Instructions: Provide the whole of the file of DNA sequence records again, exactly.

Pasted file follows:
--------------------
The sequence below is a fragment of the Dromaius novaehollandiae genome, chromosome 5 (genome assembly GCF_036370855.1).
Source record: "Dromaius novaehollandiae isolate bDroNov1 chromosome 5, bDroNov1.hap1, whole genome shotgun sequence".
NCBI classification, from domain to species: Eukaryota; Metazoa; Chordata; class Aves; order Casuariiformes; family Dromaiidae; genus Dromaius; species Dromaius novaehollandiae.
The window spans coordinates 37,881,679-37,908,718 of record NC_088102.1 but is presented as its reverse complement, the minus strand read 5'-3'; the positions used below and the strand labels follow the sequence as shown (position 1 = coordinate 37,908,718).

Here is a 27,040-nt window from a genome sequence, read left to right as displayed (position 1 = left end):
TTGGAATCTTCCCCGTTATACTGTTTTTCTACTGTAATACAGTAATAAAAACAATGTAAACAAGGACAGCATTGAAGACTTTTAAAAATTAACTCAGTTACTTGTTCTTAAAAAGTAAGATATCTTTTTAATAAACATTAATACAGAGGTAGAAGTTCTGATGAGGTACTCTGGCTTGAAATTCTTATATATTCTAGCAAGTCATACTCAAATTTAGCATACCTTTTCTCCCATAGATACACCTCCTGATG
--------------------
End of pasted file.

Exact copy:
The sequence below is a fragment of the Dromaius novaehollandiae genome, chromosome 5 (genome assembly GCF_036370855.1).
Source record: "Dromaius novaehollandiae isolate bDroNov1 chromosome 5, bDroNov1.hap1, whole genome shotgun sequence".
NCBI classification, from domain to species: Eukaryota; Metazoa; Chordata; class Aves; order Casuariiformes; family Dromaiidae; genus Dromaius; species Dromaius novaehollandiae.
The window spans coordinates 37,881,679-37,908,718 of record NC_088102.1 but is presented as its reverse complement, the minus strand read 5'-3'; the positions used below and the strand labels follow the sequence as shown (position 1 = coordinate 37,908,718).

Here is a 27,040-nt window from a genome sequence, read left to right as displayed (position 1 = left end):
TTGGAATCTTCCCCGTTATACTGTTTTTCTACTGTAATACAGTAATAAAAACAATGTAAACAAGGACAGCATTGAAGACTTTTAAAAATTAACTCAGTTACTTGTTCTTAAAAAGTAAGATATCTTTTTAATAAACATTAATACAGAGGTAGAAGTTCTGATGAGGTACTCTGGCTTGAAATTCTTATATATTCTAGCAAGTCATACTCAAATTTAGCATACCTTTTCTCCCATAGATACACCTCCTGATG